A camera on the exterior of the International Space Station observes Canada's two-armed Dextre maintenance robot.
Credit: NASA TV.
This story was updated at 1:37 a.m. EDT March 17.
HOUSTON - A new mechanical handyman perched outside the International Space Station (ISS) is in fine shape after a Sunday health check-up as astronauts prepare to complete its assembly in a spacewalk, mission managers said.
Astronauts inside the station remotely tested the brakes in the arm joints of Canada?s massive Dextre maintenance robot and geared up for a Monday spacewalk to attach its tool belt and other hardware.
?It was a good day,? said Pierre Jean, acting ISS program manager for the Canadian Space Agency, which built the two-armed Dextre robot.
Jean said Dextre easily passed each of its electronic systems checks, with all but one of 14 intricate joints passing brake tests earlier today. The brake on a wrist pitch joint at the end of the robot?s 11-foot (3.4-meter) left arm slipped slightly more than the general acceptable limit, but the glitch is not expected to be a lasting concern.
?This is something that we?re very confident that is not going to be an issue,? Jean said in a briefing here at NASA?s Johnson Space Center.
The 12-foot (3.7-meter) tall Dextre (pronounced ?Dexter?) weighs 3,440 pounds (1,560 kilograms) and sports two, dexterous hands designed to replace the role of a spacewalking astronaut on simple fix-it jobs outside the space station. The more than $200-million robot is Canada?s third major contribution to the ISS and joins the Canadian-built Canadarm2 arm and a Mobile Base System for the robotic appendages.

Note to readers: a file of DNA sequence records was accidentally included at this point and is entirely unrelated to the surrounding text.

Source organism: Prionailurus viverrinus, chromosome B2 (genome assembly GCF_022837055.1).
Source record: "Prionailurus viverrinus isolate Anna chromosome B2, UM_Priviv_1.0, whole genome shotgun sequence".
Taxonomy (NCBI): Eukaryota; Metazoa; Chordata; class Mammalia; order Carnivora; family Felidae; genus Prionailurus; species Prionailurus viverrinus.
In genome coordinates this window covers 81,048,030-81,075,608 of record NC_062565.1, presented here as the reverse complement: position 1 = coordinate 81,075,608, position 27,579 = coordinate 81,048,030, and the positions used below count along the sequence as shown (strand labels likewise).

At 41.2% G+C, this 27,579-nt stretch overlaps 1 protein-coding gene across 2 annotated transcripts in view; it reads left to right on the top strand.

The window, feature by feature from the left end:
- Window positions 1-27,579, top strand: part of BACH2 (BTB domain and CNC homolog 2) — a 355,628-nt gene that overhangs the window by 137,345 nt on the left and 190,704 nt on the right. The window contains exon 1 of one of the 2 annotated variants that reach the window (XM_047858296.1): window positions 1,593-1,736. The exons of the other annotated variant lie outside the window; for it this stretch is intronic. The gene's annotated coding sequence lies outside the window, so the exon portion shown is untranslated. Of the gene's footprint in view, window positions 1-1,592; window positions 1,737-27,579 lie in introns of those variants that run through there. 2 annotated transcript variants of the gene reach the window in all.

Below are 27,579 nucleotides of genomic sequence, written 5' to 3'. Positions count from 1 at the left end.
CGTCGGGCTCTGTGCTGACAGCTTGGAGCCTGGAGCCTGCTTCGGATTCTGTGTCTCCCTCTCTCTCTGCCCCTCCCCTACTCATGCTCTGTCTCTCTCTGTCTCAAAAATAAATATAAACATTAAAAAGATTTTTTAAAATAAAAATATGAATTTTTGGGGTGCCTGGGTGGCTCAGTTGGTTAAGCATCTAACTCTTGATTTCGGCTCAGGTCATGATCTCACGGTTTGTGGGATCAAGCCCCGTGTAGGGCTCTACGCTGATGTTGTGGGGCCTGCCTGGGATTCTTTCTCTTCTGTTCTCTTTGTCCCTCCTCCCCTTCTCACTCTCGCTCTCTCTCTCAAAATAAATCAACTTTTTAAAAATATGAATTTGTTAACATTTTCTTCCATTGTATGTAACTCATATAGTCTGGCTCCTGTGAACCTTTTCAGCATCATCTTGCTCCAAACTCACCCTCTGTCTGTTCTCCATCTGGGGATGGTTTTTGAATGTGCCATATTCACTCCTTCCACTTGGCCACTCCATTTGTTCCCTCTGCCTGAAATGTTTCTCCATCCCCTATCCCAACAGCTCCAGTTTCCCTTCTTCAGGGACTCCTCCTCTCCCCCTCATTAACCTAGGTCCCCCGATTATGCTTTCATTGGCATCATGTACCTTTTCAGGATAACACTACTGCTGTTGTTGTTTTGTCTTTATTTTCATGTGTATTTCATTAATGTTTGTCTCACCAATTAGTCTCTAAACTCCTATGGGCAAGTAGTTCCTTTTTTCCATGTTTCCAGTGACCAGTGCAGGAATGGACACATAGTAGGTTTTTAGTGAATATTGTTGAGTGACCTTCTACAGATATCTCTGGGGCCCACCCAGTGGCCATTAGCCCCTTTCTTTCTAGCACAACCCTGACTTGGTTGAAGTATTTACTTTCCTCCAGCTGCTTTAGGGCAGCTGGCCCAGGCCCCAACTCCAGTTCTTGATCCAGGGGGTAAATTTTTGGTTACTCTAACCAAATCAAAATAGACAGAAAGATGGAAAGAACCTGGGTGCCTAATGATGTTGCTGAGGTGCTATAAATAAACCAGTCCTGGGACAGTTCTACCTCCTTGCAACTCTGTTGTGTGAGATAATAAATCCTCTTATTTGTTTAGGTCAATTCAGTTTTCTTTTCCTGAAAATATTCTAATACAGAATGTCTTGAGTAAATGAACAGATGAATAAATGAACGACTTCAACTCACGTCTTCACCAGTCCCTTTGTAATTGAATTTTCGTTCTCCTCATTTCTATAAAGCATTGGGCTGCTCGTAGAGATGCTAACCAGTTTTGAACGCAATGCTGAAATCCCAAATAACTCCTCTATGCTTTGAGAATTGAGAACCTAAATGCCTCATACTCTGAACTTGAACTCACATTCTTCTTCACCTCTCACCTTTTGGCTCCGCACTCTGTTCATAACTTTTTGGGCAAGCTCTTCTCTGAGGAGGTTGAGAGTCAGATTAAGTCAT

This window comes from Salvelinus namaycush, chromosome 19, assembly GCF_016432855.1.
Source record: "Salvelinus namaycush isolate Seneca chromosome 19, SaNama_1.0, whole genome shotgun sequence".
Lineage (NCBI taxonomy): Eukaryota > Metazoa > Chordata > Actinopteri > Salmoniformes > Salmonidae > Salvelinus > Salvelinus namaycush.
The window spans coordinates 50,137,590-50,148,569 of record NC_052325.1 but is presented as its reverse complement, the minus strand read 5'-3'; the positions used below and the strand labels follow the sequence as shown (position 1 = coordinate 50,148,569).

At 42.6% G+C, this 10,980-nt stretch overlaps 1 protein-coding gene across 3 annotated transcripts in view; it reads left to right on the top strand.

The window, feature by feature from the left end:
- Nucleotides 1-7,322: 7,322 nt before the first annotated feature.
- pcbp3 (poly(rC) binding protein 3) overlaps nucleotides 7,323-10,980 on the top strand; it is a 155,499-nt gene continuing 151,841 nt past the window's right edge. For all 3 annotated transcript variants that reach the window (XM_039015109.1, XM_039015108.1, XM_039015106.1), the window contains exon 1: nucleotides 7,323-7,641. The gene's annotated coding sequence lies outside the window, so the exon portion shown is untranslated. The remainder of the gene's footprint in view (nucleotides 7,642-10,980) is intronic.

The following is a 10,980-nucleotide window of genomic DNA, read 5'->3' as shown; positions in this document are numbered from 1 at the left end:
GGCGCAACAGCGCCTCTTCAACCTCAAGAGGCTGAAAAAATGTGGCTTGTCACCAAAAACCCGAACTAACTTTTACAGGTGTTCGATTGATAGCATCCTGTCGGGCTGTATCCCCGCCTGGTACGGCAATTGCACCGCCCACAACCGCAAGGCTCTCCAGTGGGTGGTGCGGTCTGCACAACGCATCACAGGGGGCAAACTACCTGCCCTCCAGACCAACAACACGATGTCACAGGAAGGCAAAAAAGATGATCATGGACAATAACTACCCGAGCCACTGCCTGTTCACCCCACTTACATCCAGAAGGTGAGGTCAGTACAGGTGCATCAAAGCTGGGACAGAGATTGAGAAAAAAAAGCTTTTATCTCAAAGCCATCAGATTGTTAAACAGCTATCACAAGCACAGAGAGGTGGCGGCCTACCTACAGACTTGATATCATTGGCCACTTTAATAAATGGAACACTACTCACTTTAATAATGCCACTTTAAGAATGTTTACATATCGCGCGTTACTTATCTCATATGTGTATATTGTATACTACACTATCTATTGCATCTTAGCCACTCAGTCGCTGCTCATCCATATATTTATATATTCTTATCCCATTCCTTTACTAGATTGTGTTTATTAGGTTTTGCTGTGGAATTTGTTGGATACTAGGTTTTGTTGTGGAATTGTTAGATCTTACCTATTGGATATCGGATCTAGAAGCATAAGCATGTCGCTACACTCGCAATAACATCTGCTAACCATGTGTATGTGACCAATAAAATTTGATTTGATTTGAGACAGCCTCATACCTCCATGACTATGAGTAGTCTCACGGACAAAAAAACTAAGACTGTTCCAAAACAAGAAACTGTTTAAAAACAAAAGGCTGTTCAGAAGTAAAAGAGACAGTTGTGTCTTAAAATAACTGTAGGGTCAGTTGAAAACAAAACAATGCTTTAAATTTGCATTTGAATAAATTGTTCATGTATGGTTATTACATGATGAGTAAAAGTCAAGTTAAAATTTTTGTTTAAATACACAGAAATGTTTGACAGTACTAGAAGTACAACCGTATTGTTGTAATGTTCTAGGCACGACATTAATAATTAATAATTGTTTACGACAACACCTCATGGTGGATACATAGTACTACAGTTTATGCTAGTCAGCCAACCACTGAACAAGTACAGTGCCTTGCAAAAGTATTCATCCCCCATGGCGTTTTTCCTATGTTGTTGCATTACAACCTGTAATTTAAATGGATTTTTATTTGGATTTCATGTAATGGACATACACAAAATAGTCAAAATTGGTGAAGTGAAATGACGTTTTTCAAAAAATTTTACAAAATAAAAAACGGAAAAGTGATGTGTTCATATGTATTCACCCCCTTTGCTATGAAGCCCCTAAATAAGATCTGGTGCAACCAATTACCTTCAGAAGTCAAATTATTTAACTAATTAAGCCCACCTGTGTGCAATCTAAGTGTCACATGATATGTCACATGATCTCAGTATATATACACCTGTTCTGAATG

Endeavour shuttle astronauts attached Dextre?s arms during a Saturday spacewalk after an earlier excursion to attach hands to each of the limbs. Commanded by veteran spaceflyer Dominic Gorie, Endeavour?s STS-123 crew is in the midst of 16-day mission to deliver Dextre, the first piece of Japan?s three-segment Kibo laboratory and spare parts to the ISS over the course of five spacewalks.
Earlier today, newly arrived ISS flight engineer Garrett Reisman and shuttle astronaut Robert Behnken put Dextre through its meticulous brake tests, moving the seven joints on each of the robot?s arms in tiny increments.
?We?re just jumping the gun having fun moving the arms,? Reisman told Mission Control. ?It was really neat for us to see [Dextre] come to life.?
Reisman arrived at the station aboard Endeavour last week and will stay aboard to relieve French astronaut Leopold Eyharts as a member of the station?s Expedition 16 crew. Eyharts will return to Earth with Endeavour?s STS-123 crew on March 26.
Behnken and fellow spacewalker Rick Linnehan will attach more pieces to Dextre during a Monday spacewalk, the third of five planned for the STS-123 mission, which will include the addition of a tool carrier, a spare parts platform and the removal of several thermal covers. The robot has fully recovered from a power glitch, since traced to a faulty cable on its carrier platform, which delayed its activation last week. The hefty repair robot has gained the nickname ?Mr. Dextre? from its flesh-and-blood astronaut crewmates.
?We?ve worked on Dextre for about 10 years now,? said Jean, adding that the station?s Canadarm2 is still referred to as ?it.? ?I guess as we started treating it like one of the gang. Dextre has become kind of an entity.?
NASA is broadcasting Endeavour's STS-123 mission live on NASA TV. Click here for SPACE.com's shuttle mission coverage and NASA TV feed.
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